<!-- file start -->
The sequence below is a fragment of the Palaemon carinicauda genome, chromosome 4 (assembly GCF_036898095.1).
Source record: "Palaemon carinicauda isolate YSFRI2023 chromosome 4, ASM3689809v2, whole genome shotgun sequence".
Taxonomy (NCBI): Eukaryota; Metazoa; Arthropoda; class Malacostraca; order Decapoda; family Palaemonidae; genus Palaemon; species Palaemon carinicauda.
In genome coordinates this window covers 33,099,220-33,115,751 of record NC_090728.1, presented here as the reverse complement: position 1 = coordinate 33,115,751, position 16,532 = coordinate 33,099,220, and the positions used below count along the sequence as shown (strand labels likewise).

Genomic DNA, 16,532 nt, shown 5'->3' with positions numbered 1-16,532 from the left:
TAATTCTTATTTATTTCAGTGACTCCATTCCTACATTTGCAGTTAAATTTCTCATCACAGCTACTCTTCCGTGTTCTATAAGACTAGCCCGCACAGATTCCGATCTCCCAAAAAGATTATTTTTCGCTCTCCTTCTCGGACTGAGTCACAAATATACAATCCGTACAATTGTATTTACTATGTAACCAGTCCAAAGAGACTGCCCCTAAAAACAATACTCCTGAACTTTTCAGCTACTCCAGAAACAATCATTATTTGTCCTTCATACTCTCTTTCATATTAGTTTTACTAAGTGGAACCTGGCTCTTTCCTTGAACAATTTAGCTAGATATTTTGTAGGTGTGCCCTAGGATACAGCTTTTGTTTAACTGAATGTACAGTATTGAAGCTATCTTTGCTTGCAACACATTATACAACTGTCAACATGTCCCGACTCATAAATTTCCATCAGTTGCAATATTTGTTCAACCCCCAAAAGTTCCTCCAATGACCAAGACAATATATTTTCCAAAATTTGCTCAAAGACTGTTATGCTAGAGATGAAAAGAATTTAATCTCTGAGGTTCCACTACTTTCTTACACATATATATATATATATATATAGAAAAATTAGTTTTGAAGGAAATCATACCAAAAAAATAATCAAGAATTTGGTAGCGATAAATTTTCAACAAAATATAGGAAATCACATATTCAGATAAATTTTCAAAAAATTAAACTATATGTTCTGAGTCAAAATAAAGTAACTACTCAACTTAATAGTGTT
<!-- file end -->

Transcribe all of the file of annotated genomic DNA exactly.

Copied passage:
The sequence below is a fragment of the Palaemon carinicauda genome, chromosome 4 (assembly GCF_036898095.1).
Source record: "Palaemon carinicauda isolate YSFRI2023 chromosome 4, ASM3689809v2, whole genome shotgun sequence".
Taxonomy (NCBI): Eukaryota; Metazoa; Arthropoda; class Malacostraca; order Decapoda; family Palaemonidae; genus Palaemon; species Palaemon carinicauda.
In genome coordinates this window covers 33,099,220-33,115,751 of record NC_090728.1, presented here as the reverse complement: position 1 = coordinate 33,115,751, position 16,532 = coordinate 33,099,220, and the positions used below count along the sequence as shown (strand labels likewise).

Genomic DNA, 16,532 nt, shown 5'->3' with positions numbered 1-16,532 from the left:
TAATTCTTATTTATTTCAGTGACTCCATTCCTACATTTGCAGTTAAATTTCTCATCACAGCTACTCTTCCGTGTTCTATAAGACTAGCCCGCACAGATTCCGATCTCCCAAAAAGATTATTTTTCGCTCTCCTTCTCGGACTGAGTCACAAATATACAATCCGTACAATTGTATTTACTATGTAACCAGTCCAAAGAGACTGCCCCTAAAAACAATACTCCTGAACTTTTCAGCTACTCCAGAAACAATCATTATTTGTCCTTCATACTCTCTTTCATATTAGTTTTACTAAGTGGAACCTGGCTCTTTCCTTGAACAATTTAGCTAGATATTTTGTAGGTGTGCCCTAGGATACAGCTTTTGTTTAACTGAATGTACAGTATTGAAGCTATCTTTGCTTGCAACACATTATACAACTGTCAACATGTCCCGACTCATAAATTTCCATCAGTTGCAATATTTGTTCAACCCCCAAAAGTTCCTCCAATGACCAAGACAATATATTTTCCAAAATTTGCTCAAAGACTGTTATGCTAGAGATGAAAAGAATTTAATCTCTGAGGTTCCACTACTTTCTTACACATATATATATATATATATATAGAAAAATTAGTTTTGAAGGAAATCATACCAAAAAAATAATCAAGAATTTGGTAGCGATAAATTTTCAACAAAATATAGGAAATCACATATTCAGATAAATTTTCAAAAAATTAAACTATATGTTCTGAGTCAAAATAAAGTAACTACTCAACTTAATAGTGTT